As much as Frank has been discussed in preparation for and during the dedication event, there are tidbits that haven’t been listed. He was a violinist, raised in England, and would help kids of all nationalities, Jim said. He was very good in spelling and articulation and even helped local announcer Chuck Platt practice before going on air at WBTA.

“Dad would teach him how to articulate for broadcasts,” Jim said.

Frank worked in Williamsport, Penn. before applying for a job in Batavia. The rest, as it’s been said, is history in that he reformed the music department. He always preferred to use his middle initial in his name (E is for Earl, by the way), even though he sometimes was called Frankie by mistake.

Current high school band Director and Music Department Chairwoman Jane Haggett has heard all about the senior Owen from Jim, who has done a lot of substitute teaching in the district. Naming the auditorium after Frank means something important for the district as a whole, she said.

“I think it just really reinforces Batavia's desire to have a strong music education for their students. I also think that it's in relationship to drama, and our musical productions, that it all correlates to each other,” she said. “We wouldn’t have a musical production club and produce our musicals without our choral program and our instrumental program and so forth. It just wouldn't happen. Or not as well, I should say. But I have to say that it gives the music students a voice.”

Haggett knows what it’s like to have music in your soul; she knew at an early age what her career was going to be, she said.

“I started playing piano at age five, and flute when I was in fifth grade, and by the time I was in sixth grade, I knew what I wanted to do. I knew I wanted to go into music. I knew I wanted to teach. I didn't know what level or for high school teacher or elementary, or just a private lesson student, but I know I wanted to do something in music,” she said. “I felt like I was successful. And it made me happy. So that's why I pursued it.”

Likewise, as a young violinist, Frank Owen seemed to know his direction in life. While at the city school district, he taught the likes of City Councilwoman Patti Pacino and state Assemblyman Steve Hawley. Jim credits Pacino for putting much time and effort into the dedication, inviting fellow alums and pulling together notes about the late music director. Learning music from Frank E. Owen wasn’t just ordinary education, Pacino said, “it was magical.”

Jim’s parents “all of the fine qualities that Batavia citizens represent,” and Frank especially added drive, enthusiasm and talent to music education, Jim said. His dad even recruited a special guest to visit the district: John Philip Sousa.

Sousa, a patriotic composer who died in 1932, served as the 17th director of The President's Own band from 1880 to 1892. The most famous director of the band, he wrote the national march "The Stars and Stripes Forever" and the official march of the Marine Corps, "Semper Fidelis." Jim has an autobiography written by Sousa, “Marching Along,” with Sousa’s signature, made out to Frank E. Owen in 1929.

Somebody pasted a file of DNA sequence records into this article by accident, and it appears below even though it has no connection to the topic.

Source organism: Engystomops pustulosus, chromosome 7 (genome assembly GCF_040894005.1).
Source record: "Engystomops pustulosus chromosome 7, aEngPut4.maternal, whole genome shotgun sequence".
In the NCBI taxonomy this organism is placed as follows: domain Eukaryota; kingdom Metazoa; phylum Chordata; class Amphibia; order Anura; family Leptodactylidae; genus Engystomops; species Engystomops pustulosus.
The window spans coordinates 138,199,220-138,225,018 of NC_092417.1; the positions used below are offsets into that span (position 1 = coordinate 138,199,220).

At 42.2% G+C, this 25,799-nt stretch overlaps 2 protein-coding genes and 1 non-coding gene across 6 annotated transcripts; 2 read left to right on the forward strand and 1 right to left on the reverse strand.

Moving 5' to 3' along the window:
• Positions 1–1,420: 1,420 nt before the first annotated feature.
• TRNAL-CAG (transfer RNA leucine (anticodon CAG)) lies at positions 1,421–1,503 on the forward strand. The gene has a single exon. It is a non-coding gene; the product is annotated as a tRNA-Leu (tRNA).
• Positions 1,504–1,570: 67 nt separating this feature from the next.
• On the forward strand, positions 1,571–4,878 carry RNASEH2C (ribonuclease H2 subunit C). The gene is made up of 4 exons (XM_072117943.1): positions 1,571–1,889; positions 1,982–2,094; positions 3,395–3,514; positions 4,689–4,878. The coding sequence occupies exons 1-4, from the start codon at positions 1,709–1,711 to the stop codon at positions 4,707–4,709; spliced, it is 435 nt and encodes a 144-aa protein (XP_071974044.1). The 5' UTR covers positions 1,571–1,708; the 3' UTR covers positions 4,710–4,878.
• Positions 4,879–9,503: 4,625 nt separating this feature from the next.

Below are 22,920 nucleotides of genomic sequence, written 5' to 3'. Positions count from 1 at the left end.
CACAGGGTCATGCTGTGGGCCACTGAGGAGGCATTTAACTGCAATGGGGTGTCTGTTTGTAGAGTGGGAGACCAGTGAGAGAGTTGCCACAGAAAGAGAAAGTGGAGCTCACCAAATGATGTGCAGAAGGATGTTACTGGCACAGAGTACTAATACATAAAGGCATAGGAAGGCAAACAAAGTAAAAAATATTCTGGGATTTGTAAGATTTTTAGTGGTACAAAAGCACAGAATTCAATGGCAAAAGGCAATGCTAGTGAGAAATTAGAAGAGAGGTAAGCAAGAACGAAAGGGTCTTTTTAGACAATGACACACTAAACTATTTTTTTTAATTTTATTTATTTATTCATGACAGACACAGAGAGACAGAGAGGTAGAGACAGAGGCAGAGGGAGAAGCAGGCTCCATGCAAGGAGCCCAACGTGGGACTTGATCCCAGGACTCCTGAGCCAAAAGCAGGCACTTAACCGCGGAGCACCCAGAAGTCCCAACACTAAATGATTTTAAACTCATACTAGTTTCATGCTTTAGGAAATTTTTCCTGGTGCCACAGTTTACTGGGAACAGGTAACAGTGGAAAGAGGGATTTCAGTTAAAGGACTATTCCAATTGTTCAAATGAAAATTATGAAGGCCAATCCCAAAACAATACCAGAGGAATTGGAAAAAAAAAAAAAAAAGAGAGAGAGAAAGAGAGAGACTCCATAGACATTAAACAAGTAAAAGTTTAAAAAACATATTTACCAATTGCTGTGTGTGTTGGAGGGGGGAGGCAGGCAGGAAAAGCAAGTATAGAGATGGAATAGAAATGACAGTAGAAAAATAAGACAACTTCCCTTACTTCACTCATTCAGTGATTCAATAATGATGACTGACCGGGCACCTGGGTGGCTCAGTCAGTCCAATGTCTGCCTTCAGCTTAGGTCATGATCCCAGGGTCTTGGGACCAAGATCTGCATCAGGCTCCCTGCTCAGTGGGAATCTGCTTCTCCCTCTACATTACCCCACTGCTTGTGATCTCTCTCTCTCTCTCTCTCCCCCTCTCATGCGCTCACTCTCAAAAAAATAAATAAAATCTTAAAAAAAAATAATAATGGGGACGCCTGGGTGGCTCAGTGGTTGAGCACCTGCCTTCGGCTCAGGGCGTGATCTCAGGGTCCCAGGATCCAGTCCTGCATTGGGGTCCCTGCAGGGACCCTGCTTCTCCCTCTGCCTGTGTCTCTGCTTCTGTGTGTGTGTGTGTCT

Not too shabby Frank E. Owen.

See related story of dedication HERE.

July 12, 2022 - 8:05am
posted by Joanne Beck in news, Redfield Parkway, batavia, notify, jim owen.


Following years of jokingly being addressed as a key dignitary for the Redfield Parkway neighborhood, Jim Owen finally got his wish.

The native Batavian, former teacher, coach, active citizen and well-known figure around town was dubbed the title Mayor of Redfield during City Council’s meeting Monday.

After reading some of Owen’s history, Council President Eugene Jankowski presented the 1961 Batavia High School grad with a proclamation to recognize his “many years of dedicated service within the city and the Redfield neighborhood.”

“The City Council of the city of Batavia hereby extends this proclamation to Jim Owen for his devotion, dedication and service to the city of Batavia and names him the Mayor of Redfield Parkway,” Jankowski said.

If you don’t know Owen, an affable guy with a sense of humor, a coach’s perseverance and a teacher’s knowledge of Batavia’s history, then you must not have attended a ribbon-cutting, school event, business opening or a myriad of other activities that Owen has made certain to attend.

Long regarded for his involvement on his two lane street wedged between the veteran’s hospital and West Main Street, Owen probably could have run for Mr. Batavia. He’s the friendly face and sociable personality at, well, most everything.

Unofficially, Owen has been called mayor by many who know him, and he has gladly accepted the title.

James (Jim) Owen grew up with his family on Redfield Parkway and made the seasonally decorated street part of his life for nearly 80 years. It's lined with Christmas trees in winter, jack-o-lanterns in the fall and baskets of flowers in spring and summer. He’s the son of Frank E. Owen (whose name now graces Batavia High School’s auditorium), and Natalie Walker Owen. Jim lived on the parkway with his siblings, Kathy and Robert.